Exclusive Interview: “Daughter Of Redwinter” Author Ed McDonald


With Daughter Of Redwinter (hardcover, Kindle, audiobook), writer Ed McDonald is kicking off a new epic fantasy series called The Redwinter Chronicles.

In the following email interview, he explains what inspired and influenced this fantastic tale, and how it, and this series, will be different from his Raven’s Mark trilogy.

Ed McDonald Daughter Of Redwinter The Redwinter Chronicles

To start, what is Daughter Of Redwinter about, and what kind of a world is it set in?

So, Raine is a young woman who can see the dead, a talent which, if discovered, will see her put to death. She suffers a terrible tragedy, and to protect her from grief a magical scars is cut across her mind, sealing it away. Raine struggles to feel empathy, while becoming embroiled in a conspiracy by those who wish to use her for their own ends.

The world of The Redwinter Chronicles has a Scottish feel — moorland, clans, that kind of thing.

Where did you get the idea for Daughter Of Redwinter, what inspired it?

In terms of setting, I can trace my Scottish ancestry back to the 1790s, and wanted to put that part of me into the world. There’s something awe-inspiring about Scotland; even today it feels like it’s part of an older world.

I find that whatever I try writing, it always ends up being the story of “what has been going on in my life” in some way. It’s a strange way to think about this book, because I am not a seventeen year old girl who can see the dead, but the themes permeate. There are themes that look back on depression and isolation I’ve experienced, but also the hope that gets you through it. The magic, the world — all of them are of secondary importance to me compared to the character journey.

And is there a reason why Raine’s power is to speak with the dead as opposed to speaking with animals or being able to read someone’s mind or just being a witch with multiple abilities?

There most definitely is. The magic system (I kind of hate the term) for The Redwinter Chronicles is pretty complicated, and Raine’s “gift” is both driven by her past and will determine her future. It’s fun to come up with a power that’s not really very useful at all — in fact, you would wish you didn’t have it — until suddenly, you realize what you can do with it…and what you can do with it is terrible indeed.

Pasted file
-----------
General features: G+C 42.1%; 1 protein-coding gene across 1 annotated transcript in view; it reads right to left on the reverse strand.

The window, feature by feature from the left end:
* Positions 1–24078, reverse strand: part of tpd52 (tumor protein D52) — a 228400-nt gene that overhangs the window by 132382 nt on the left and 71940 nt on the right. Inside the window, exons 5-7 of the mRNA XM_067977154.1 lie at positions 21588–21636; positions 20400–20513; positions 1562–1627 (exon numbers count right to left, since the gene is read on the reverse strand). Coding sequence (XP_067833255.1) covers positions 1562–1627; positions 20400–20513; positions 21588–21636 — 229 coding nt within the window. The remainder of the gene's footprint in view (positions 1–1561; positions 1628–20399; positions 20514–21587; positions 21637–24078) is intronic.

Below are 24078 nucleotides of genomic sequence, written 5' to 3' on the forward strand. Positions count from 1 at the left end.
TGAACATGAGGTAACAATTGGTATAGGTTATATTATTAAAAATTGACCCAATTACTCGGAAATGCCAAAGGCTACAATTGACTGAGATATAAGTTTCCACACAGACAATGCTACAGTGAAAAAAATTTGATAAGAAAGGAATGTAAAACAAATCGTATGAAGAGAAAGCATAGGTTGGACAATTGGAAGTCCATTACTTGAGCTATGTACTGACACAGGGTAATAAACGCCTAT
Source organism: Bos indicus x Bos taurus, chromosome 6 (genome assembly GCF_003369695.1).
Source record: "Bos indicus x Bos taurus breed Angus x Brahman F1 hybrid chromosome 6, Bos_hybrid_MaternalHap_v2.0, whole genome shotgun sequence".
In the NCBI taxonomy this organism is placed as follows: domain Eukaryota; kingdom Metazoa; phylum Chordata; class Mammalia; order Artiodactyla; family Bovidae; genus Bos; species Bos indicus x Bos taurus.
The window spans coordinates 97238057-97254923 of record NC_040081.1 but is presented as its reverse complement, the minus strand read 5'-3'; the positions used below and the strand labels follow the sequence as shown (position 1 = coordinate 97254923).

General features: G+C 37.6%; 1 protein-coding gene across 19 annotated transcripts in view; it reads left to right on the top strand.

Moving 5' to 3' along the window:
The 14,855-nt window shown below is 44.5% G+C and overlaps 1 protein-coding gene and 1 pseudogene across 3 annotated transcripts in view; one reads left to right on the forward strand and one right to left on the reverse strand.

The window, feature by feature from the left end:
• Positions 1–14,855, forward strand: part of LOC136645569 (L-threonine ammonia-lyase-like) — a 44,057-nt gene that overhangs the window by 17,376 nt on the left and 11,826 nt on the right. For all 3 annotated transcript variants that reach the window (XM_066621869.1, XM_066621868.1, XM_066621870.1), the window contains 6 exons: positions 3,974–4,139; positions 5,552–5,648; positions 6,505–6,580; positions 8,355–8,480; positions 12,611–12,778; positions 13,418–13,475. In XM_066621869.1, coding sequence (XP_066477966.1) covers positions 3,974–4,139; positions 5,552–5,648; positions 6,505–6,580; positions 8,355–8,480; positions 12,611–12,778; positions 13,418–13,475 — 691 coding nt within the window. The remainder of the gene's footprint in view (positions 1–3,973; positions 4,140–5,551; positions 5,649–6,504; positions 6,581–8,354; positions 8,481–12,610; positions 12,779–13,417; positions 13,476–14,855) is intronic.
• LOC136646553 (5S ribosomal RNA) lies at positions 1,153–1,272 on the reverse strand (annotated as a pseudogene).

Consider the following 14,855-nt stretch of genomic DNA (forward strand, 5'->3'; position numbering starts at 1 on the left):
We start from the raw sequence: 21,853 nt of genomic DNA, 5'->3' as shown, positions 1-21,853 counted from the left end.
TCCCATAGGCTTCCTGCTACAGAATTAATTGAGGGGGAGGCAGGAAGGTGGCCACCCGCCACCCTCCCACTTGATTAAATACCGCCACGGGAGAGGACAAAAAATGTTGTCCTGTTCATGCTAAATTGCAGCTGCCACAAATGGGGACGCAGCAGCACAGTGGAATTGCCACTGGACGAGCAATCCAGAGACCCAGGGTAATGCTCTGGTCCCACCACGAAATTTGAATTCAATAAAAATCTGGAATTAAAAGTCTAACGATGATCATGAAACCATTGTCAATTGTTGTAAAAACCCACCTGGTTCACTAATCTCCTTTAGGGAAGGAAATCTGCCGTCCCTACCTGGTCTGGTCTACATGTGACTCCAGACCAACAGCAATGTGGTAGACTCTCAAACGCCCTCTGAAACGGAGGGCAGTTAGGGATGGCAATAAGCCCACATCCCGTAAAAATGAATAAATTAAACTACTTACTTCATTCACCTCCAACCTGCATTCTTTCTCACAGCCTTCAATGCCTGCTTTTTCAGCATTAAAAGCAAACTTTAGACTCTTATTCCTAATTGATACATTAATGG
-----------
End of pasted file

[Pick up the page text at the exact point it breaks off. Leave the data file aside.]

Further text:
It sounds like Daughter Of Redwinter is an epic fantasy tale. Is that how you’d describe it?

It’s definitely epic fantasy, although maybe it can be described as “coming of age” as well. Although it doesn’t go easy on the characters, and at times is unflinching in its grit, there’s a lot of hope for a better future in there, and like all my books it’s love that will see you through in the end. Romance always plays a part in my writing, and the inexperience a teenager has with those feelings always makes for a great story. But this story is for people who love worlds with long, rich histories, clans at odds with one another, magical powers, and the monsters that lie below.

Daughter Of Redwinter is your fourth novel after the three in your Raven’s Mark trilogy: Blackwing, Ravencry, and Crowfall. Are there any writers, or specific stories, that had a big influence on Redwinter but not on your previous novels?

Daughter Of Redwinter is a big departure from Raven’s Mark. It’s far less nihilistic, and stylistically very different too. I’d say that Robin Hobb’s Farseer trilogy has impacted all my writing, but it’s much more obvious with Daughter Of Redwinter. I wanted to try to tell a story about a character who feels as deeply realized as Fitzchivalry Farseer, to give people the same emotional impact those books had on me when I was a teenager. Whether or not I succeeded is of course up to the reader.

It will probably surprise readers of Raven’s Mark but I’ve binged Sarah J. Maas’s books since then, and maybe there’s a slight influence there, too. Should I say that? Well, I’ve said it I guess.